Meet Stella!

 Just about 5 years ago my husband and I decided that it was finally time to get a dog. I had a friend whose cousin bred JRT's and had told him a few months earlier that the next time there was a litter to let us know. We really couldn't decide what type of dog we'd like and were talking about options when we got notice that a litter had been born. There was one female and if we wanted her she was ours. We said YES and drove out to see the puppies a few days later. It was love at first sight with our little girl Stella, she was so small she fit into one hand. When we got home my husband decided she needed a friend and after a couple days of coaxing (HOW do you own TWO JRT's?!??!?!?) I agreed, called the breeder and told him we'd take the male that had looked just like her.

Stella & Barney came home 8 weeks later and have brought us nothing but laughter and love. I am so glad we opted for 2, they keep each other company and they always have someone to play with! After 6 months they no longer looked like twins because it turns out he is a wirehair and she's a smooth coat.

Stella is a typical JRT - boundless energy that you wish you could bottle and use yourself, always happy, and obsessed with the ball. We call her "Sporty Spice" because she was always ready to get out there and catch the ball mid-air at full speed. Barney could care less about a ball but loves to chase Stella when she's chasing the ball.

In April of this year Stella woke up one Saturday and my husband knew immediately that something was wrong, because she had her tail tucked. She was also squinting. I was out of town and he debated for a couple minutes whether to call the vet or just hold off. He decided that if I were there I'd be on the phone so he brought her in. The vet informed us she had glaucoma and if he had not brought her in she could have gone blind that weekend. He gave all the drops needed to relieve the pressure on her eye and set us up to see a Vet Ophthalmologist on Monday.

Stella's glaucoma was brought on by a condition common in JRT's around 4-5 years of age. The filials holding her lens in place had begun to deteriorate, and because the lens had moved the fluid could not drain from her eye, causing glaucoma. She inspected Stella and informed us that in fact BOTH of her eyes were affected. We needed to have at least the left lens removed because it was 60% detached; otherwise if the lens detached completely it could fall to the back of her eye, detach the retina and render her completely blind. By doing the surgery we had the chance of Stella being able to see light & shadow and be very farsighted, but no guarantee that she would not eventually go blind. We opted to have both lenses removed at the same time to avoid having to go through 2 separate recovery periods, because keeping a JRT quiet for 2-3 months is quite a challenge! It was the right decision - when they went in her left lens was detached 80%, the right 60%. Both had gotten progressively worse over a 2 week period.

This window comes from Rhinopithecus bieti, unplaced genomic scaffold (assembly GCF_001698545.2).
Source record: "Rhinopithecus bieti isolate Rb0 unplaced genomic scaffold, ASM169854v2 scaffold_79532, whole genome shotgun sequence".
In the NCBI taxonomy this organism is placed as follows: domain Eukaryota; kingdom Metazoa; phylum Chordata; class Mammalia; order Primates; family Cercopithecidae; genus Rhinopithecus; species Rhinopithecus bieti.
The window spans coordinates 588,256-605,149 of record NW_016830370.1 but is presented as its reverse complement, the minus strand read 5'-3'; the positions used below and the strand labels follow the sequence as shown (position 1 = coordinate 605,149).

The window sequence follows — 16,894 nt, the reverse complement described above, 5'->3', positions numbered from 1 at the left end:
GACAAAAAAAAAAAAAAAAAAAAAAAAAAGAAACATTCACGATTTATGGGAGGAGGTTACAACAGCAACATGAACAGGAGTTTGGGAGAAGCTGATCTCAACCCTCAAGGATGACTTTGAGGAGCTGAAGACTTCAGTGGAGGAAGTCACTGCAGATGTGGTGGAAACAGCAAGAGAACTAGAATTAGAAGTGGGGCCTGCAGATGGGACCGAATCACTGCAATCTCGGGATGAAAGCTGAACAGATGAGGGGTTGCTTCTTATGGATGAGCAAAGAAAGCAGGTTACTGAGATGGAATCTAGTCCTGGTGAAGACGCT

Her recovery went well. She'd run into corners and doors on occasion but adjusted very quickly. It was much harder on us than it ever was on her - she never gave it a second thought and just dealt with it.

So Stella is not completely blind, but she can no longer catch the ball mid-air and has a little trouble seeing at night, however her boundless energy and perpetual happiness has never wavered. She is still ball obsessed, and goes more by sound and smell these days. She can't see the yellow tennis balls in the house as well which is fine by us, she'll hunt for it until she finds it which keeps her busy for 10-15 minutes. We have had to cut back on throwing the ball in the backyard because if it goes into the bushes she goes right after it and because she can't really see does not close her eyes. We have had to deal with a very bad scratch as a result, and are trying doggles. The attached photos have all been taken after her surgery - she LOVES swimming and getting the ball in the summer, and as long as it's bright yellow she can find it in the blue water.

Story by: Sarah Tomasetti
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